What the team from Taiwan did, was to identify all patients with CSM, and then to look at who went on to have a SCI. They also compared between patients who had had surgery and those that had not.
They found an overall risk of developing SCI of 0.2% per year. That means for every 1000 patients with CSM, 2 each year will develop a SCI. Although not directly compared this would be considered greater than the risk of those in the general population.
The group also went on to consider risk factors. They found that Men, CSM patients with OPLL (ossification of a specific ligament in the spine) but more interestingly perhaps, those that had not undergone surgery, were more likely to develop a SCI. They estimated a two fold increase in risk.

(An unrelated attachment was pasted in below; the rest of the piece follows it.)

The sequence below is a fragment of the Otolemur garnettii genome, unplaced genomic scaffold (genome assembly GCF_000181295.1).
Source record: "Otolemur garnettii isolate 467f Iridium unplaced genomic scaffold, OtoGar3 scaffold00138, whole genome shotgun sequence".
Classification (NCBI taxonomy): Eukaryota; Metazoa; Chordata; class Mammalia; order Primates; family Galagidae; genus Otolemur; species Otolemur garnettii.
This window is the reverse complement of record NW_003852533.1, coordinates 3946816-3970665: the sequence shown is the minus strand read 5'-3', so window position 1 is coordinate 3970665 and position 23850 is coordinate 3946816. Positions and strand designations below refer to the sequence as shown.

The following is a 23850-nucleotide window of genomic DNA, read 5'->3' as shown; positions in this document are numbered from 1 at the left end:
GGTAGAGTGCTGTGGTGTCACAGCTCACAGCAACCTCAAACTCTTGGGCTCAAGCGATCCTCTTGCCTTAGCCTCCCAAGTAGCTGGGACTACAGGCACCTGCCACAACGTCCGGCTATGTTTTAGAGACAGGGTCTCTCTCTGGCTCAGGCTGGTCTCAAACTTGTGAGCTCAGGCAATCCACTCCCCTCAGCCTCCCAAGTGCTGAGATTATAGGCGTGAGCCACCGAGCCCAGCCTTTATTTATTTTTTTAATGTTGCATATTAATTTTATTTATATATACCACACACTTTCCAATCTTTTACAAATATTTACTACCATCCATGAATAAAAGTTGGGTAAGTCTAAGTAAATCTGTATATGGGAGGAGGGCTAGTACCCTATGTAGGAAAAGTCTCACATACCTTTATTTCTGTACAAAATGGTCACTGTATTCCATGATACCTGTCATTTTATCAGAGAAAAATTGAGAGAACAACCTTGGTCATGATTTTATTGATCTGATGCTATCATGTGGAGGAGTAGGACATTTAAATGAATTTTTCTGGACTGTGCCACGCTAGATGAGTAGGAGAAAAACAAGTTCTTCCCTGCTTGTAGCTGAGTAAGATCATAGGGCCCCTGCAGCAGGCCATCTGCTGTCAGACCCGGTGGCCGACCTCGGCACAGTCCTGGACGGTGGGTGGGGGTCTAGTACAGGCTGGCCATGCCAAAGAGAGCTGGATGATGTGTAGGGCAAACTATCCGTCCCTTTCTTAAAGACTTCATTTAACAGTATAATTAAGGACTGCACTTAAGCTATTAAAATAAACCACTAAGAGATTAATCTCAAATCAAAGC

This is interesting data, particularly given we know so little about what happens in the longterm for patients with CSM, either treated or not. Whilst a two fold increased risk remains a very small risk, SCI is a potentially life threatening injury and paralysis is common.
1. Li-Fu Chen et al. Risk of spinal cord injury in patients with cervical spondylotic myelopathy and ossification of posterior longitudinal ligament: a national cohort study. Neurosurg Focus 40 (6):E4, 2016
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